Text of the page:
One of two winners of the NSLI-Y Interactive Academic Year 2014-2015 Language Story Contest, Brendan spent a year as a NSLI-Y student in Taiwan. Congratulations, Brendan! Read his story in Chinese and in English below, and watch his inspiring video above.
By Brendan, NSLI-Y Taiwan, Academic Year 2014-2015
幸虧我看到一家7-11. 臺灣有很多7-11! 難怪這個地方也有！我進去那家7-11，然後我請一位員工幫我找我想去的地方。他跟我說他不認識這家二手衣店！我好失望了，也有一點生氣！旁邊一個男生在聽我和這位員工討論。這位男生說他願意幫我找這家二手衣店! 臺灣人真的很熱情！如果他們看到一個需要幫忙的人的話，臺灣人會馬上幫這個人！
這個男生用他的手機的 GPS 幫那家二手衣店! 那個男生說衹要走三分鐘就到！我真的很開心那個男生幫助我因爲三分鐘之後我找到我想去的二手衣店！裏面比我的夢更美麗！有很多酷的東西，也有超多毛衣！我高興的不得了！真的沒有想過臺灣的二手衣店這麽精彩！
In high school, I developed a bit of a thrift shop addiction. Among the list of things I thought I might miss abroad, thrift shops were at the top (behind my cats and parents, of course). I assumed I would have to go cold turkey when I got to Taiwan, though I immediately began seeking out ways to curb what was already an overwhelming addiction. Within my first month in Kaohsiung, I had stumbled upon a second-hand bookstore, and I ended up spending a lot of time and money sifting through books that I hope to someday be able to read.
However, I still had yet to find a store selling second-hand clothing. I had already been to the night markets more times than I care to admit, and I was looking for a shopping experience similar to that of my beloved neighborhood Goodwill. It wasn't until about seven months into my program that I finally found a store that fit the bill, pun intended.
During a discussion with my host mom, I was discussing the second-hand bookstore near 85 Skytower that I had taken to frequenting. Unable to think of the exact word for "second-hand bookstore" in Mandarin, I described it as a store where one could purchase books that had been used by people before. She explained to me those were called 二手書店 in Chinese, which, conveniently enough, translated literally to second-hand bookstore. Mandarin, in its ever-beautiful logic, yet again made me snicker at how silly I was to have not guessed the name of something.
Armed with the nomenclature for this type of store in Mandarin, I substituted the word for book (書) for the word for clothing (衣服), and thus I found what I had been craving all year: a thrift shop. That very week, I set out on what would be a valuable search. I got out the MRT station in a part of town I was not at all familiar with and headed in the direction of the store. I wandered for about thirty minutes before admitting that I totally lost, and I almost gave in and went back home. Instead, I entered the nearest 7-11. Thankfully, there's always a 7-11 near in Taiwan. They are unavoidable.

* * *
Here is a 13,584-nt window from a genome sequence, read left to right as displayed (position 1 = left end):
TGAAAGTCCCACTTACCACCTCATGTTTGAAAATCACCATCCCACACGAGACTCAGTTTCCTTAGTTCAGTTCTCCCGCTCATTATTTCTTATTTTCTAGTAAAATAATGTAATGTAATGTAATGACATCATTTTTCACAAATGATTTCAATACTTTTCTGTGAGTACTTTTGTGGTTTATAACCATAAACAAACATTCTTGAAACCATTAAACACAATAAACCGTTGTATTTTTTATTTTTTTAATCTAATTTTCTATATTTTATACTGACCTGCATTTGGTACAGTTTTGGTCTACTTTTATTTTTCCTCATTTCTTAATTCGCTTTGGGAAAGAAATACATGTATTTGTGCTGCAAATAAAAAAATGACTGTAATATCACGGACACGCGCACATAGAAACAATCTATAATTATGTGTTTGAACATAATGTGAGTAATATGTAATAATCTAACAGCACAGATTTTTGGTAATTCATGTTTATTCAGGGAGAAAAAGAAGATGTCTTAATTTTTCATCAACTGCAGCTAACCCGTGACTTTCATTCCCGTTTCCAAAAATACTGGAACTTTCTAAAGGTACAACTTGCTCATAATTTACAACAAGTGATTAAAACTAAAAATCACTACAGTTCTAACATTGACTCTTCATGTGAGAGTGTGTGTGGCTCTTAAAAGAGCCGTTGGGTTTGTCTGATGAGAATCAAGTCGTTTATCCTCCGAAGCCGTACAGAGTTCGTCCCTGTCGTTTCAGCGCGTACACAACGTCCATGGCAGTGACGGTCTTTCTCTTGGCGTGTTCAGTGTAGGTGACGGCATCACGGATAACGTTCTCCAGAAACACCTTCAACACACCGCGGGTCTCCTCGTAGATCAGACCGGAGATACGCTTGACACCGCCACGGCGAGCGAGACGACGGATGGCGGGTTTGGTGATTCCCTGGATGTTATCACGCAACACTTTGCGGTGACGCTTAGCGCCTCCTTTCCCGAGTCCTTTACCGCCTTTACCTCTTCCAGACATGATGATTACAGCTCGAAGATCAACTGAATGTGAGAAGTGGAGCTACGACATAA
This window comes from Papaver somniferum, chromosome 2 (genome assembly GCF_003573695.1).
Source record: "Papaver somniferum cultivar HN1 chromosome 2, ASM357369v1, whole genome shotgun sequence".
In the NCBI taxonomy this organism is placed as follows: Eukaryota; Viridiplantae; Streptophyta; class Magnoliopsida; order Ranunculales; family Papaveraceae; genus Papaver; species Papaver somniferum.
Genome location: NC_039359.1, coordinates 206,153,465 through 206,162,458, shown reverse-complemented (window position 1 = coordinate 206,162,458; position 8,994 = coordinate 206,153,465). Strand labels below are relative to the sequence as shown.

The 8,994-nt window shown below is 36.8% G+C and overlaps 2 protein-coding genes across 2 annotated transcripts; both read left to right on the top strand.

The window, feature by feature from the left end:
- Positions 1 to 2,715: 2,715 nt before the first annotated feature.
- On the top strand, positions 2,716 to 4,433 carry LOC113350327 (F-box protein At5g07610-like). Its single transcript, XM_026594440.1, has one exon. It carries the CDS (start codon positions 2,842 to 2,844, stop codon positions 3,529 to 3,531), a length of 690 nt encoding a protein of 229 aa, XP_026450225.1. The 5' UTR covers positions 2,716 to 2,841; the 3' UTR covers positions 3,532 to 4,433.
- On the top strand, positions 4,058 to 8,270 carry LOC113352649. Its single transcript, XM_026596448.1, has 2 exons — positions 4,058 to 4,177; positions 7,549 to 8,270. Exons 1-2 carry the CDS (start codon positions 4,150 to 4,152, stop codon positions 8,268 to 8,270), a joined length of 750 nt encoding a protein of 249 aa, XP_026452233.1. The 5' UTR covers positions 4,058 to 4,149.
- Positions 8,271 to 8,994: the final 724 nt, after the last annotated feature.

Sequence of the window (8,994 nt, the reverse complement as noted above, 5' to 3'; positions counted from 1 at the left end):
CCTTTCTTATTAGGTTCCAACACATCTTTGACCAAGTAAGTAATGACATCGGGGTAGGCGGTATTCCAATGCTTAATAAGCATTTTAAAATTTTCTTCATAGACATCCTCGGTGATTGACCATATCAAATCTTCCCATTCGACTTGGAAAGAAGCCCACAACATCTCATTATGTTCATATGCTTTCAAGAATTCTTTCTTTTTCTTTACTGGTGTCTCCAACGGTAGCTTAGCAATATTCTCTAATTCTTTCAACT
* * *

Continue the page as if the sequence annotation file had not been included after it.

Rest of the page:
I asked a worker where the store was, but she didn't know. Fortunately, the man behind me in line had been eavesdropping, and he offered to use his phone to help me find it. After a quick search on his google maps, he pointed me in the right direction, and I was finally on the right track. A three-minute walk later, I was at the doors of a Taiwanese thrift shop.
It was everything I wanted and more. I spend hours in the small shop looking at everything. Honestly, it wasn't much different than the average American thrift shop. It was a little dirty, there was a lot of glassware for sale, and there was an unending supply of old-woman sweaters. Oh, the sweaters!
The root of my thrift shop addiction in America easily rests in that I love to buy sweaters and I have a simple rule--the uglier the better. This Taiwanese thrift shop had some of the most horrid sweaters I had ever seen, and I could easily have bought them all the go home. I narrowed the collection down to a single tiger sweater, the sixth sweater that I had purchased in Taiwan, a place where there is never a day cold enough to wear a sweater.
It was a great experience, and I am so glad to have found the tiny store. In honor of this experience, I wrote a little cover to Macklemore and Ryan Lewis's "Thrift Shop" called 二手衣店. I tried to detail a bit about the experience, mixing Mandarin and English to write the lyrics.